Patterns of development and protection form the scientific basis for a feasible layout of spaces for production, living, and ecology as well as the theoretical basis for the overall coordination of their economic, social, and ecological benefits. Based on basic geographic information and data from statistical yearbooks, we used circuit theory and the MCR in this paper to construct a pattern for the development and protection of Wuhan, and formulated a comprehensive expression for the spatial structure of core areas-resistance surface-develop- ment axes. The results show the following: First, the population density, GDP density, access for traffic, and rate of land urbanization were used to identify seven core area of development that consisted of 111 streets and accounted for about 20% of the total area of Wuhan. The distribution of the core areas exhibited a spatial distribution of “circular satellites,” and distributions in mosaic form were highly consistent with the administrative center. Second, the resistance surface, which was extracted by determining the importance of ecosystem services, ecological sensitivity, land use type, and terrain slope, was mainly distributed in ecological spaces that offered large ecological benefits, such as the central regions of Huangpi and Xinzhou, and southwest Caidian. Areas with low and high values of resistance to spatial development in Wuhan accounted for 6.64% and 12.53% of the city’s total area, respectively. Third, based on the least-cost path and current density, nine spatial development axes and eight strategic points were identified, and a channel for elements flow centered on core area 4 was formed. The area of the zone where construction was emphasized was 467.29 km². The inconsistency between the development axis and distribution of current density was revealed, and the problem of arriving at incorrect conclusions by setting the width of the development axis subjectively was avoided. Finally, we constructed the pattern of the spatial development and protection of Wuhan using the idea of “one heart, two wings, and three belts”, and recommended that the government formulate preferential policies for strategic areas to form a regional development mode “from point to region” in the new era.

5.2 Discussion

Research on constructing patterns of ecological security featuring development and protection axes are common, but spatial contradictions have been noted in such analyses when a non-uniform framework is used. On the basis of the summary and conclusion of the characteristics of spatial structure under the field of “function and system” in geography, a basic understanding of the “point-axis-area” spatial structure was provided. “Point” is the source of power driving the spatial elements to flow. “Axis” is the carrier of elements that connect and interact with the each other at “points,” and the points and axes work together on geographic entities to form patterns of development and protection. At the same time, the development axes based on the resistance surface can guide the layout of spatial elements, arrange the order of spatial development, and minimize the impacts of spatial development-related activities on functions of ecosystem services. Therefore, by analyzing the characteristics of the spatiotemporal distribution of elements of the nature-society-economy system and the spatial structure of the “point-axis-area,” patterns for the spatial development and protection of core areas were constructed by using the circuit theory model and MCR as a useful complement to prevalent research on spatial structure. Through the comparative analysis with the current development situation of Wuhan, the seven core areas, nine development axes and eight strategic points identified in this study are highly consistent with the trend of spatial development and protection in Wuhan, which shows that the research results are consistent with the objective facts. For example, the flow of spatial elements in Hankou is significantly higher than that in Wuchang, and the streets on the axis connecting core area 1 and core area 4 are developing rapidly.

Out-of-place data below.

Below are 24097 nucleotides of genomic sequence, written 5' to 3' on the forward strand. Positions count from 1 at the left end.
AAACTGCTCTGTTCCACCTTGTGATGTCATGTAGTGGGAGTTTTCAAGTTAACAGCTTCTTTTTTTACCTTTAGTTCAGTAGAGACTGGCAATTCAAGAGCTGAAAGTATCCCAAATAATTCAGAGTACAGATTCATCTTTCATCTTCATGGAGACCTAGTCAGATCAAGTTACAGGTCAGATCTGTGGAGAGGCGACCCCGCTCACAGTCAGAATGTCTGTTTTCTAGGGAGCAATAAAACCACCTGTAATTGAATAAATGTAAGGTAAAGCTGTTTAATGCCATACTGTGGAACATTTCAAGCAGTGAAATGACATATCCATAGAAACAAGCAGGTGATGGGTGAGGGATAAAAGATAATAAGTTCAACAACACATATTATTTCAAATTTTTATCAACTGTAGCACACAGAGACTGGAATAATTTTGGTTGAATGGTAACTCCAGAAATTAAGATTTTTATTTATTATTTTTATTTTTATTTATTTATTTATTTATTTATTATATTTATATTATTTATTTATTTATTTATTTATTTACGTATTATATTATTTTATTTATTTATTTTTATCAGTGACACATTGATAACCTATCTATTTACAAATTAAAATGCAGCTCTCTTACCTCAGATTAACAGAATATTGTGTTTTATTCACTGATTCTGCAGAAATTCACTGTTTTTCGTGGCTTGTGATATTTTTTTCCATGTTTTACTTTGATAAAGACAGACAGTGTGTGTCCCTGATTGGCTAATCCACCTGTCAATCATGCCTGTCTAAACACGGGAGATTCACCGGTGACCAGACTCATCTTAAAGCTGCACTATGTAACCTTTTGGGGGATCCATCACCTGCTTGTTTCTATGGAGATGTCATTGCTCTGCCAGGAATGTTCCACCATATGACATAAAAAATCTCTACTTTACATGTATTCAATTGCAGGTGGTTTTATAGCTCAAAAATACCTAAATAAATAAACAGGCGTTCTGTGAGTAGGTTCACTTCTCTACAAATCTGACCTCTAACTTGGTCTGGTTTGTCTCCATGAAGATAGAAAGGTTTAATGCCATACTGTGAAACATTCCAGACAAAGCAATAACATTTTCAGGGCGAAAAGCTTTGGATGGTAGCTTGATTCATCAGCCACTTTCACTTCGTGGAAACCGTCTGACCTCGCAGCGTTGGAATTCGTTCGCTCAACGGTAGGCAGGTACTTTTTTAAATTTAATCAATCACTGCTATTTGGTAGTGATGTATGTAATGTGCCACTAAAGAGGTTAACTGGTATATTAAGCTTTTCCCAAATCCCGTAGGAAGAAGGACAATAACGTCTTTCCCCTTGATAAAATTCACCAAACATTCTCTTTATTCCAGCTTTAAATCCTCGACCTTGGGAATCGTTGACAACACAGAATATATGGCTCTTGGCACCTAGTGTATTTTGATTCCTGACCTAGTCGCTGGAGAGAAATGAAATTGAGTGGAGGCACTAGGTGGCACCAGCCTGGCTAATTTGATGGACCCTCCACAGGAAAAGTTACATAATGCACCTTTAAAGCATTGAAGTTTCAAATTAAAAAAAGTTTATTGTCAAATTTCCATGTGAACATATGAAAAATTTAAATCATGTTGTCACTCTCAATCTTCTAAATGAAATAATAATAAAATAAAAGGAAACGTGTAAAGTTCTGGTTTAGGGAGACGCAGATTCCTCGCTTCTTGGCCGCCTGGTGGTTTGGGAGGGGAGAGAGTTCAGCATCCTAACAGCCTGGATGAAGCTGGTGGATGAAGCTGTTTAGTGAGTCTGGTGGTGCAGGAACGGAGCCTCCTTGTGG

However, there are still some limitations to this study: First, due to the unavailability of data, the spatiotemporal resolution of the smallest research unit used in this study was at the sub-district level, and thus failed to break through the administrative boundary, identify core areas, characterize the development axes, and construct patterns of development and protection at a high resolution. In future work, we plan to introduce datasets consisting of streaming data, urban POI data, and night-light data to research high-resolution geographical patterns. Second, the basis of the patterns of spatial development and protection is spatial planning given the requirement of ecological civilization construction based on the heterogeneous characteristics of the spatial elements. However, the heterogeneity and homogeneity of geographic elements have prominent scale effects. Thus, studying the construction of spatial patterns at different scales can provide comprehensive guidance for formulating policies for regional development. Third, the research on the construction of the spatial pattern based on the existing basic data reflects the comparative advantages of the spatial elements under historical accumulation, and the identified spatial pattern is the heritage and continuation of the existing space development and protection. But on the summary of the existing space development laws, there is a risk of continuing the early blind development and protection. It's necessary to further study the inherent differences in the flow patterns of elements under different scenarios in the space development trade-off as a reference and choice of space development and protection solutions for policy makers and planners. Finally, policy orientation as an important factor in the ultimate blueprint for development and the path of implementation were not adequately considered in the theoretical exploration and practical argument. Territorial space-related policies with a single development goal, with characteristics of local rather than global optimality, struggle to meet regional developmental needs that are multi-objective, multi-path, and multi-concept. Thus, guiding the transition of policy from local to global optimization should be the focus of scientific research on patterns of spatial development and protection.